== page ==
The U.S. Fish and Wildlife Service (FWS) has proposed designating some 200,000 square miles of lands and waters along the north coast of Alaska as "critical habitat" for endangered polar bears (Ursus maritimus). In May 2008 the bears received limited protected status as a "threatened species" under the U.S. Endangered Species Act (ESA). A proposed habitat designation normally would have been made after the original ESA listing, but a lawsuit by several conservation groups was required in this case.
According to FWS, "Critical habitat identifies geographic areas containing features considered essential for the conservation of a threatened or endangered species and that may require special management or protection. The designation of critical habitat under the ESA does not affect land ownership or establish a refuge, wilderness, reserve, preserve, or other conservation area. It does not allow government or public access to private lands. A critical habitat designation does not affect private lands unless federal funds, permits, or activities are involved."
The final ruling on establishing this critical habitat is due by June 30, 2010. If approved, it would be the largest protected habitat zone ever established in the U.S.
The proposal doesn't cover every place where polar bears live in this country. FWS points out in its announcement (pdf) that none of the proposed critical habitat includes areas "where oil and gas exploration activities are known to occur." In fact, just this week the U.S. Department of the Interior's Minerals Management Service gave approval to Shell Offshore, Inc., to conduct exploratory oil drilling in the Beaufort Sea, a known polar bear domain that is not within the proposed habitat designation. The FWS is also a division of Interior.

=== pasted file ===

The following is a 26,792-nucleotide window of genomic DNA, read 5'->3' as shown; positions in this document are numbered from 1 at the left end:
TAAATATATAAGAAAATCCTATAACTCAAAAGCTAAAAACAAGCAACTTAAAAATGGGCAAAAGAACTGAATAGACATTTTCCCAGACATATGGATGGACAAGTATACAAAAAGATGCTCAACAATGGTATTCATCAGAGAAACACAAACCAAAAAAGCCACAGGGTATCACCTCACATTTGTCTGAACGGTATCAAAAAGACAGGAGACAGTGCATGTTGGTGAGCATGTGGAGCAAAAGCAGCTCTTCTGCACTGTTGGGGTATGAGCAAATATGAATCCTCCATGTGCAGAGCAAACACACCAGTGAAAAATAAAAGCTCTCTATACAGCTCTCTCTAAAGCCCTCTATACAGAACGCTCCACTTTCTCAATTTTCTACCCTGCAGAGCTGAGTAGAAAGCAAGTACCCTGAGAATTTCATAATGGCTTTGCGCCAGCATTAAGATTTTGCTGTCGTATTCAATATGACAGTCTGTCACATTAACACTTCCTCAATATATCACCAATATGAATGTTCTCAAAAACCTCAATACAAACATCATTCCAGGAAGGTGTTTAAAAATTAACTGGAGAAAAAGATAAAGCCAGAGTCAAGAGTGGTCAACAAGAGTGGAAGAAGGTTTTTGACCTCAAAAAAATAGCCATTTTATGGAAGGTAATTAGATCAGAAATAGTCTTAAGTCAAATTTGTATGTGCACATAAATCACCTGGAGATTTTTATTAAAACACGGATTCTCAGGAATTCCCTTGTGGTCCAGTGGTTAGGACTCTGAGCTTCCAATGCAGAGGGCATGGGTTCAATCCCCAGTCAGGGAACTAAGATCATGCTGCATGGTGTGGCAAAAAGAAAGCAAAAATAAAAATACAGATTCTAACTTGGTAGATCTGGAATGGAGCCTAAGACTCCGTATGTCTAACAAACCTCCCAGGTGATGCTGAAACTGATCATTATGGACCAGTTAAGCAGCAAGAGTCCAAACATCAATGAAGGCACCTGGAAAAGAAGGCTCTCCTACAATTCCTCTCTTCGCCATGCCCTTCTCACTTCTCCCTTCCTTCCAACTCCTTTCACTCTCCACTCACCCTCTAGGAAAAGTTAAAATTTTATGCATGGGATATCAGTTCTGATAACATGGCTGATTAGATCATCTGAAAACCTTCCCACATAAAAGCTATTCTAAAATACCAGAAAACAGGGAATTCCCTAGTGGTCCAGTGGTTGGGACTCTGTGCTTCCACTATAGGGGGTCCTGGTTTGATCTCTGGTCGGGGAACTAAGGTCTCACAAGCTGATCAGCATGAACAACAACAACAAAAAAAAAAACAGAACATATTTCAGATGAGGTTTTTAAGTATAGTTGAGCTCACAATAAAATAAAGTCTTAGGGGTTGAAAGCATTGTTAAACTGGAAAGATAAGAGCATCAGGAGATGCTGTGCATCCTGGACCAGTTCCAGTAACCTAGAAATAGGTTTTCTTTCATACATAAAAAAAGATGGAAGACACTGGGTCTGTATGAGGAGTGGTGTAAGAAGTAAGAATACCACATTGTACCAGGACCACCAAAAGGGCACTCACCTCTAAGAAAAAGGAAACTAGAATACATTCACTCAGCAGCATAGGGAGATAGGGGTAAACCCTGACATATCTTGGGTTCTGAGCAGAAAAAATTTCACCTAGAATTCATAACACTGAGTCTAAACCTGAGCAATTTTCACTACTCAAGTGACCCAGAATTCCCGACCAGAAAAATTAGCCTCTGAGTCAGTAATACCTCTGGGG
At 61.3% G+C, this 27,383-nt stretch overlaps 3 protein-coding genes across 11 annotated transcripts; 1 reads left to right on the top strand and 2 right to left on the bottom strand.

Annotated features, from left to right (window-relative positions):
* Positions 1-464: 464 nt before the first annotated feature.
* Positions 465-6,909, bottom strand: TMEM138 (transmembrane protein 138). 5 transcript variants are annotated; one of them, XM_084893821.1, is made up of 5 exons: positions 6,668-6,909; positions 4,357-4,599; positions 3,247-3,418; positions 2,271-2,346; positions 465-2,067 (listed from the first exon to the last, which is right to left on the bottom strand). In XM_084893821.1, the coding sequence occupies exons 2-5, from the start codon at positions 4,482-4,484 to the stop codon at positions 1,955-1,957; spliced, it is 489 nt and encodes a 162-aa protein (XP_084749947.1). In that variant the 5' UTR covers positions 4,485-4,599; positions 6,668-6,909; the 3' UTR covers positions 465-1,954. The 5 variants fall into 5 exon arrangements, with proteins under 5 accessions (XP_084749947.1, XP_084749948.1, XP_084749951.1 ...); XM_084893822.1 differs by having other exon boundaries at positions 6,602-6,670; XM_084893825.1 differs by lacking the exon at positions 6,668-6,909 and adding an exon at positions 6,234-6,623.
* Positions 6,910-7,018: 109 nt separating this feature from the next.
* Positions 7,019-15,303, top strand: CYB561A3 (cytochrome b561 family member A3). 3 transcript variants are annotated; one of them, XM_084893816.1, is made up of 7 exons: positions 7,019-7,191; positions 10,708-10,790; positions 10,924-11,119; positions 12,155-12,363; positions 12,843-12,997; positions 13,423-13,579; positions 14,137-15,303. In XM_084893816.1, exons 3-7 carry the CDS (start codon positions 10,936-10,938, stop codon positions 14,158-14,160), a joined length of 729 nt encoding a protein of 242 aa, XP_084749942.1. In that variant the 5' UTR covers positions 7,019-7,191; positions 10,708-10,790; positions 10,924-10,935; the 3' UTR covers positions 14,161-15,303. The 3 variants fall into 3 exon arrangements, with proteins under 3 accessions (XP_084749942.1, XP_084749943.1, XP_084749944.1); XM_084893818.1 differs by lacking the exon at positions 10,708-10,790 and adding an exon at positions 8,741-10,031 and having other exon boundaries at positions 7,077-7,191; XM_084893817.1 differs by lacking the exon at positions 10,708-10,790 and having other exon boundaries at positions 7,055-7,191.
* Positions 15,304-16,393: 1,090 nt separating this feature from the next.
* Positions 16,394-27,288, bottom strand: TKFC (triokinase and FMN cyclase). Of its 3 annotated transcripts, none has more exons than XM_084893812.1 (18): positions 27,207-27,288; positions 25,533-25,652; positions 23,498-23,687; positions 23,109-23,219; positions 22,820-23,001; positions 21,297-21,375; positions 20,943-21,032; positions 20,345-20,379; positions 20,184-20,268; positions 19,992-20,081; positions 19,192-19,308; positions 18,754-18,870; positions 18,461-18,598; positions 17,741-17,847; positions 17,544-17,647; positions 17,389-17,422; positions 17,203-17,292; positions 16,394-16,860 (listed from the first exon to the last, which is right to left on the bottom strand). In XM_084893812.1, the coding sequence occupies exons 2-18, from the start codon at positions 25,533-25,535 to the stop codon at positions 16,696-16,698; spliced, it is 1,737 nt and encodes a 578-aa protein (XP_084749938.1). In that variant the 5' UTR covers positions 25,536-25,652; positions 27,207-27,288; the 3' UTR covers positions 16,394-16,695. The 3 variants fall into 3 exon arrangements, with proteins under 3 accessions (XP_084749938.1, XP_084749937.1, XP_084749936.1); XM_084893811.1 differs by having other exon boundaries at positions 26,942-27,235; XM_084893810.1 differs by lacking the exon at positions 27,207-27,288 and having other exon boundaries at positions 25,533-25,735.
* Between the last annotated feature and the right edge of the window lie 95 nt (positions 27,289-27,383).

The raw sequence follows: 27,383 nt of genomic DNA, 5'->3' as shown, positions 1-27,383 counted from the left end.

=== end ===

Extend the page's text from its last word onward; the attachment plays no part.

In a prepared statement, Brendan Cummings, senior attorney with the Center for Biological Diversity, called these combined decisions "schizophrenic"—protecting "polar bear habitat in the Arctic, yet simultaneously sacrificing that habitat to feed our unsustainable addiction to oil."
Polar bears are mostly threatened by melting sea ice due to climate change. Other threats, according to FWS, include "impacts from activities such as oil and gas operations, subsistence harvest, shipping, and tourism," although none of those impacts were considered by FWS to be "significant" in their effect on declining polar bear populations.
"Today's designation of critical habitat is an essential step toward saving this increasingly imperiled species," said Andrew Wetzler, director of the National Resources Defense Council's Endangered Species Project, in a prepared statement. "But we have to do much more if we are to save the polar bear from extinction. Controlling greenhouse gas emissions, reducing commercial hunting in Canada, and stemming the tide of toxic chemicals in their habitat are all necessary to ensure this magnificent animal's future."
So what's the next step? In a press conference yesterday, Assistant Secretary of the Interior Tom Strickland said, "As we move forward with a comprehensive energy and climate strategy, we will continue to work to protect the polar bear and its fragile environment."
That's not very specific, but for now, it's a start.
Image: Polar bear and cub, via Wikipedia